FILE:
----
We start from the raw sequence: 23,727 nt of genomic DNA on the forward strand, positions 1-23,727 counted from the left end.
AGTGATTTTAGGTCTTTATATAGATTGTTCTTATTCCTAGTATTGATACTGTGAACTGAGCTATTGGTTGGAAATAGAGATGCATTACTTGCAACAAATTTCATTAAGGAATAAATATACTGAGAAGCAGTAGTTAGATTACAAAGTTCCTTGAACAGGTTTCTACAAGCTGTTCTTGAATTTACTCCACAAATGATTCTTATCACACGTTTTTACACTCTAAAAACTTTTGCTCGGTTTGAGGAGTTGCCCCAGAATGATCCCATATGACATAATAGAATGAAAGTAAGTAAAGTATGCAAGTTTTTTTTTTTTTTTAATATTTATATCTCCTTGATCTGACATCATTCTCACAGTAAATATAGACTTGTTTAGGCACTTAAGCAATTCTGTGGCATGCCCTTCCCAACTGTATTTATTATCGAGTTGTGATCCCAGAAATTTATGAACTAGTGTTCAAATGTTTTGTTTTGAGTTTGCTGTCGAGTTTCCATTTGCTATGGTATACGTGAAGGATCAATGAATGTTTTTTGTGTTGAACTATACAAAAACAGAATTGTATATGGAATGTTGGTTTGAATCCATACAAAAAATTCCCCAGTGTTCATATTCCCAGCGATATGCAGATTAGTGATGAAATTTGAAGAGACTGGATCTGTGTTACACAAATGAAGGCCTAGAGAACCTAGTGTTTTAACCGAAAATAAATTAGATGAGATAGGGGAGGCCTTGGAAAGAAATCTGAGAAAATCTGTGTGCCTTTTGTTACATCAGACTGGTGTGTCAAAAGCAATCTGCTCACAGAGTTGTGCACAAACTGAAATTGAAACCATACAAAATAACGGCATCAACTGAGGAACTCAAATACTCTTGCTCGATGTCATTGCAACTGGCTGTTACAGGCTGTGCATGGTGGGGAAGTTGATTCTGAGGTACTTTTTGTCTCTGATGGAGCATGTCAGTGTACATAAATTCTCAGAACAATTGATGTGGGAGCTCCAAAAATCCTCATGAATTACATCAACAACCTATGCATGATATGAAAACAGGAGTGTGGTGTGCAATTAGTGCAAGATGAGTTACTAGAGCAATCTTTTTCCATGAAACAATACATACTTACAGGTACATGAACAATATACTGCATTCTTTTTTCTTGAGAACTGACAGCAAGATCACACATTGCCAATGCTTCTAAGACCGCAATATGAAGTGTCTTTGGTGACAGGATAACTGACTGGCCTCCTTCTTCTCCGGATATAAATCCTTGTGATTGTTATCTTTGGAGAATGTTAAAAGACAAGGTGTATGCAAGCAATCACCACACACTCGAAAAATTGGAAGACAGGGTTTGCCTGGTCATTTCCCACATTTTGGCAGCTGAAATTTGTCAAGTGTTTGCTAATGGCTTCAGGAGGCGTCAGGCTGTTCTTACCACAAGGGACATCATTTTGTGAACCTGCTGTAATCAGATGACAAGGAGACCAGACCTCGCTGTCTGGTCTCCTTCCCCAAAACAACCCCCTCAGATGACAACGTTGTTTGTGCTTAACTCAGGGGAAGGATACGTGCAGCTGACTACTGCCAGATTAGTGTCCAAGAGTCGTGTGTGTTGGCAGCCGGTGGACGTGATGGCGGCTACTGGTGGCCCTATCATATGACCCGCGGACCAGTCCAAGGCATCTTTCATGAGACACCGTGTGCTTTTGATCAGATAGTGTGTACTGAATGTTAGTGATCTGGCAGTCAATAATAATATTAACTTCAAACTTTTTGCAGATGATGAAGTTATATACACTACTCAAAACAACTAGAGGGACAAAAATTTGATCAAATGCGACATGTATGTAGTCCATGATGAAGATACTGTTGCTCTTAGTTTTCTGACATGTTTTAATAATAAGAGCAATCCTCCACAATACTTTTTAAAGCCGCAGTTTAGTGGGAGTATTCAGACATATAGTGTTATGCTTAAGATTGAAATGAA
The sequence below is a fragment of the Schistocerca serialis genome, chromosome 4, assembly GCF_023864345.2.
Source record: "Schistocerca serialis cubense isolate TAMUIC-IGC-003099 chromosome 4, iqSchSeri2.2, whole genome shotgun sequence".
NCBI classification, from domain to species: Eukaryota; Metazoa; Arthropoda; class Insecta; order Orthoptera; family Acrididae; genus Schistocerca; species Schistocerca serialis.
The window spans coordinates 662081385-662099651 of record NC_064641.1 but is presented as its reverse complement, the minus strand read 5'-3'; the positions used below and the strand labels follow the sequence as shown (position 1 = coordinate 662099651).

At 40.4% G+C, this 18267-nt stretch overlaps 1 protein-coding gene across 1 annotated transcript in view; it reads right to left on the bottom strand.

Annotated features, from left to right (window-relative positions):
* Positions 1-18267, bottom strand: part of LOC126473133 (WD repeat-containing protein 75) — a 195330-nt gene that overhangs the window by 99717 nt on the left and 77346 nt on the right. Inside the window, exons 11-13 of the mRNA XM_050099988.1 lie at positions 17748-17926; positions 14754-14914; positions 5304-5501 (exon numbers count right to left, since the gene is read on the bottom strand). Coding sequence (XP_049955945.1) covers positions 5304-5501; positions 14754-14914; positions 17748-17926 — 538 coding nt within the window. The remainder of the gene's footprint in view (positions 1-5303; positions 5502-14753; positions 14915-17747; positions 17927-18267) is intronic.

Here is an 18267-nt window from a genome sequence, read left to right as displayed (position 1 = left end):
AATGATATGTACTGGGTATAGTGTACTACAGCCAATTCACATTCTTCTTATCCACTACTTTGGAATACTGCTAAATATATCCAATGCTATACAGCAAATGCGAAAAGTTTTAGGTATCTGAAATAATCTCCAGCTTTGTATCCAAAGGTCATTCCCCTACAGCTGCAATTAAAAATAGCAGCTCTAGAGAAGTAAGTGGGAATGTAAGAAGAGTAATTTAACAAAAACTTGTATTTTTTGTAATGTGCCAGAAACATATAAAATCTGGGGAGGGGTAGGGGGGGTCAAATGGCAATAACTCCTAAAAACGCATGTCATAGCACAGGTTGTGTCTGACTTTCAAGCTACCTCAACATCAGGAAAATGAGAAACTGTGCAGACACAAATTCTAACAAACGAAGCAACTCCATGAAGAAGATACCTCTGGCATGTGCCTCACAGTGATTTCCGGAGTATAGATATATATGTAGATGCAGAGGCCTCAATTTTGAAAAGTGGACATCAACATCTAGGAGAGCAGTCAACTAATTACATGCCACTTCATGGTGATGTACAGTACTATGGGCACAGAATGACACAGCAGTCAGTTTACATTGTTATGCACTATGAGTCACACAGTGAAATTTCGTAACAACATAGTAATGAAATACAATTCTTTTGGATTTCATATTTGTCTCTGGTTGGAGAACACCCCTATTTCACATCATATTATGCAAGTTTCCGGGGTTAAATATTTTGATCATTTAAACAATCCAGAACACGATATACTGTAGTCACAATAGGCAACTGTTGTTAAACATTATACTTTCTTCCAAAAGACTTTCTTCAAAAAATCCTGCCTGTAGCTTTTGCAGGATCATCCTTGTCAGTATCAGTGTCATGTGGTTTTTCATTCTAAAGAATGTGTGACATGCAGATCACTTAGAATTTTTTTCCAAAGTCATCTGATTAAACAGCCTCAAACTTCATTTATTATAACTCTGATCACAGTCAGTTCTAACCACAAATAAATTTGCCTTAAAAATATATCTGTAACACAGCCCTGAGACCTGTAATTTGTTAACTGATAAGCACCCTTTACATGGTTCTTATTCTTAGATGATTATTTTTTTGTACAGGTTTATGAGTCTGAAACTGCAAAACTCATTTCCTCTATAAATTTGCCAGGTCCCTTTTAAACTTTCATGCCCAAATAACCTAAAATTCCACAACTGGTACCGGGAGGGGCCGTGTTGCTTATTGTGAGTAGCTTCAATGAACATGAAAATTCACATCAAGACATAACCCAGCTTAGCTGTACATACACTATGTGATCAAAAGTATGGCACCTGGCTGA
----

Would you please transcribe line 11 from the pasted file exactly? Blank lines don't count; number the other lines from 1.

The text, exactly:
AATGATATGTACTGGGTATAGTGTACTACAGCCAATTCACATTCTTCTTATCCACTACTTTGGAATACTGCTAAATATATCCAATGCTATACAGCAAATGCGAAAAGTTTTAGGTATCTGAAATAATCTCCAGCTTTGTATCCAAAGGTCATTCCCCTACAGCTGCAATTAAAAATAGCAGCTCTAGAGAAGTAAGTGGGAATGTAAGAAGAGTAATTTAACAAAAACTTGTATTTTTTGTAATGTGCCAGAAACATATAAAATCTGGGGAGGGGTAGGGGGGGTCAAATGGCAATAACTCCTAAAAACGCATGTCATAGCACAGGTTGTGTCTGACTTTCAAGCTACCTCAACATCAGGAAAATGAGAAACTGTGCAGACACAAATTCTAACAAACGAAGCAACTCCATGAAGAAGATACCTCTGGCATGTGCCTCACAGTGATTTCCGGAGTATAGATATATATGTAGATGCAGAGGCCTCAATTTTGAAAAGTGGACATCAACATCTAGGAGAGCAGTCAACTAATTACATGCCACTTCATGGTGATGTACAGTACTATGGGCACAGAATGACACAGCAGTCAGTTTACATTGTTATGCACTATGAGTCACACAGTGAAATTTCGTAACAACATAGTAATGAAATACAATTCTTTTGGATTTCATATTTGTCTCTGGTTGGAGAACACCCCTATTTCACATCATATTATGCAAGTTTCCGGGGTTAAATATTTTGATCATTTAAACAATCCAGAACACGATATACTGTAGTCACAATAGGCAACTGTTGTTAAACATTATACTTTCTTCCAAAAGACTTTCTTCAAAAAATCCTGCCTGTAGCTTTTGCAGGATCATCCTTGTCAGTATCAGTGTCATGTGGTTTTTCATTCTAAAGAATGTGTGACATGCAGATCACTTAGAATTTTTTTCCAAAGTCATCTGATTAAACAGCCTCAAACTTCATTTATTATAACTCTGATCACAGTCAGTTCTAACCACAAATAAATTTGCCTTAAAAATATATCTGTAACACAGCCCTGAGACCTGTAATTTGTTAACTGATAAGCACCCTTTACATGGTTCTTATTCTTAGATGATTATTTTTTTGTACAGGTTTATGAGTCTGAAACTGCAAAACTCATTTCCTCTATAAATTTGCCAGGTCCCTTTTAAACTTTCATGCCCAAATAACCTAAAATTCCACAACTGGTACCGGGAGGGGCCGTGTTGCTTATTGTGAGTAGCTTCAATGAACATGAAAATTCACATCAAGACATAACCCAGCTTAGCTGTACATACACTATGTGATCAAAAGTATGGCACCTGGCTGA